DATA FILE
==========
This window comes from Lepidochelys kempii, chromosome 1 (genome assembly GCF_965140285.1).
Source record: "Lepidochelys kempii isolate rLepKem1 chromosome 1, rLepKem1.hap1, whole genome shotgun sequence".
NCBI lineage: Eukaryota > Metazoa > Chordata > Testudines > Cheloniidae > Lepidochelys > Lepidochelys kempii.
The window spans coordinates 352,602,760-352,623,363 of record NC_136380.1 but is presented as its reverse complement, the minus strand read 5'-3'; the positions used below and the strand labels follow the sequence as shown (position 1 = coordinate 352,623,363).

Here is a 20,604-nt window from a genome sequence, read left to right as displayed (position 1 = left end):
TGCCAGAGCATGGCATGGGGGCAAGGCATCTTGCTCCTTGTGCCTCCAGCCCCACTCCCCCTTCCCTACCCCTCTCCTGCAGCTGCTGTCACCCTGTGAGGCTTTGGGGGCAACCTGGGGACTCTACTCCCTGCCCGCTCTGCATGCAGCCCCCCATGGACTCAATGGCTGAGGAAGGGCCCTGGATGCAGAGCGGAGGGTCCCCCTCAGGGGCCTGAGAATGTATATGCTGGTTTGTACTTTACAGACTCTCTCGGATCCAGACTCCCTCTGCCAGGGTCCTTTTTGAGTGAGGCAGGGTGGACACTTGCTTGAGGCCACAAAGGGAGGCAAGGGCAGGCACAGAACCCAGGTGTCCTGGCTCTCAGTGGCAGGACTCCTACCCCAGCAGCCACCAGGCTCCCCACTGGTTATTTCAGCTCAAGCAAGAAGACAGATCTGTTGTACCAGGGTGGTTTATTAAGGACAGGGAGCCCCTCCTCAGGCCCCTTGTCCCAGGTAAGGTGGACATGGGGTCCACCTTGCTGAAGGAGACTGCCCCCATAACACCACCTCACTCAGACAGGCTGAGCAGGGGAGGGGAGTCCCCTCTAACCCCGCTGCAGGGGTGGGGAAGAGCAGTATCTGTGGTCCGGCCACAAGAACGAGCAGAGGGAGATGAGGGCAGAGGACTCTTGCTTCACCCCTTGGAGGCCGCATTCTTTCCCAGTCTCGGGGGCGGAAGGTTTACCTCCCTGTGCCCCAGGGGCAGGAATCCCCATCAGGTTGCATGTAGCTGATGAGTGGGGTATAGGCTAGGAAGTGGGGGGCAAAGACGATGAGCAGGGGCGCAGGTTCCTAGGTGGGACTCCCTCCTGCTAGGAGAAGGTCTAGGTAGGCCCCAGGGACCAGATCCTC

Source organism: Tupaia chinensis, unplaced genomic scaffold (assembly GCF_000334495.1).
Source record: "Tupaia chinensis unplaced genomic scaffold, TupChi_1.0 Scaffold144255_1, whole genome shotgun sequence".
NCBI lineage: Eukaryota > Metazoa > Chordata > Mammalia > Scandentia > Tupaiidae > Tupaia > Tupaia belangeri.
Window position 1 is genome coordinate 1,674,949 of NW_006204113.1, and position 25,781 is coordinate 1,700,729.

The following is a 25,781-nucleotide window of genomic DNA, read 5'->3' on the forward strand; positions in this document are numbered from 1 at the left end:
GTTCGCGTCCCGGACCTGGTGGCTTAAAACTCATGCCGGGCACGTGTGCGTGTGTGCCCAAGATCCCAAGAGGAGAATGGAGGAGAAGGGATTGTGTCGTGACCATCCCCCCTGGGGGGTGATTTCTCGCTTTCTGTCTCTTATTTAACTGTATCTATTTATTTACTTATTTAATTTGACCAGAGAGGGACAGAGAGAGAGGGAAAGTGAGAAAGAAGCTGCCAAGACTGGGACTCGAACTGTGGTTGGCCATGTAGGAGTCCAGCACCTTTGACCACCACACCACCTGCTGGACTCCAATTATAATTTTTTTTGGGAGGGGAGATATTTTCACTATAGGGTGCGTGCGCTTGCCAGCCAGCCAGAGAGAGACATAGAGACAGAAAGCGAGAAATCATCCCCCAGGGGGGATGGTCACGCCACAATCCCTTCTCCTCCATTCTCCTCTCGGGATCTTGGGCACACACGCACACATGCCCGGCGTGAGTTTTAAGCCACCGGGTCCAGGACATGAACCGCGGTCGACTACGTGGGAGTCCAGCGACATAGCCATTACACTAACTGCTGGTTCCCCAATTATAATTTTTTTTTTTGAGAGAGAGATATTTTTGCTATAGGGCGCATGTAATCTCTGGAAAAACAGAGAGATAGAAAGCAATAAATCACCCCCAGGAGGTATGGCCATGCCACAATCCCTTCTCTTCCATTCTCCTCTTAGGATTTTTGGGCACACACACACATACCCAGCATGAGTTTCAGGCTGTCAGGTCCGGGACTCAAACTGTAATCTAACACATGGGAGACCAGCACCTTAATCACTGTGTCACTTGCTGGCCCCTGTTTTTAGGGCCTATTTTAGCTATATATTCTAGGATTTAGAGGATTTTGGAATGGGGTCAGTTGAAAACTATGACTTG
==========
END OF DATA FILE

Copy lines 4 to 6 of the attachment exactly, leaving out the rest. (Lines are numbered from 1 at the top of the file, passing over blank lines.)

The window spans coordinates 352,602,760-352,623,363 of record NC_136380.1 but is presented as its reverse complement, the minus strand read 5'-3'; the positions used below and the strand labels follow the sequence as shown (position 1 = coordinate 352,623,363).

Here is a 20,604-nt window from a genome sequence, read left to right as displayed (position 1 = left end):
TGCCAGAGCATGGCATGGGGGCAAGGCATCTTGCTCCTTGTGCCTCCAGCCCCACTCCCCCTTCCCTACCCCTCTCCTGCAGCTGCTGTCACCCTGTGAGGCTTTGGGGGCAACCTGGGGACTCTACTCCCTGCCCGCTCTGCATGCAGCCCCCCATGGACTCAATGGCTGAGGAAGGGCCCTGGATGCAGAGCGGAGGGTCCCCCTCAGGGGCCTGAGAATGTATATGCTGGTTTGTACTTTACAGACTCTCTCGGATCCAGACTCCCTCTGCCAGGGTCCTTTTTGAGTGAGGCAGGGTGGACACTTGCTTGAGGCCACAAAGGGAGGCAAGGGCAGGCACAGAACCCAGGTGTCCTGGCTCTCAGTGGCAGGACTCCTACCCCAGCAGCCACCAGGCTCCCCACTGGTTATTTCAGCTCAAGCAAGAAGACAGATCTGTTGTACCAGGGTGGTTTATTAAGGACAGGGAGCCCCTCCTCAGGCCCCTTGTCCCAGGTAAGGTGGACATGGGGTCCACCTTGCTGAAGGAGACTGCCCCCATAACACCACCTCACTCAGACAGGCTGAGCAGGGGAGGGGAGTCCCCTCTAACCCCGCTGCAGGGGTGGGGAAGAGCAGTATCTGTGGTCCGGCCACAAGAACGAGCAGAGGGAGATGAGGGCAGAGGACTCTTGCTTCACCCCTTGGAGGCCGCATTCTTTCCCAGTCTCGGGGGCGGAAGGTTTACCTCCCTGTGCCCCAGGGGCAGGAATCCCCATCAGGTTGCATGTAGCTGATGAGTGGGGTATAGGCTAGGAAGTGGGGGGCAAAGACGATGAGCAGGGGCGCAGGTTCCTAGGTGGGACTCCCTCCTGCTAGGAGAAGGTCTAGGTAGGCCCCAGGGACCAGATCCTC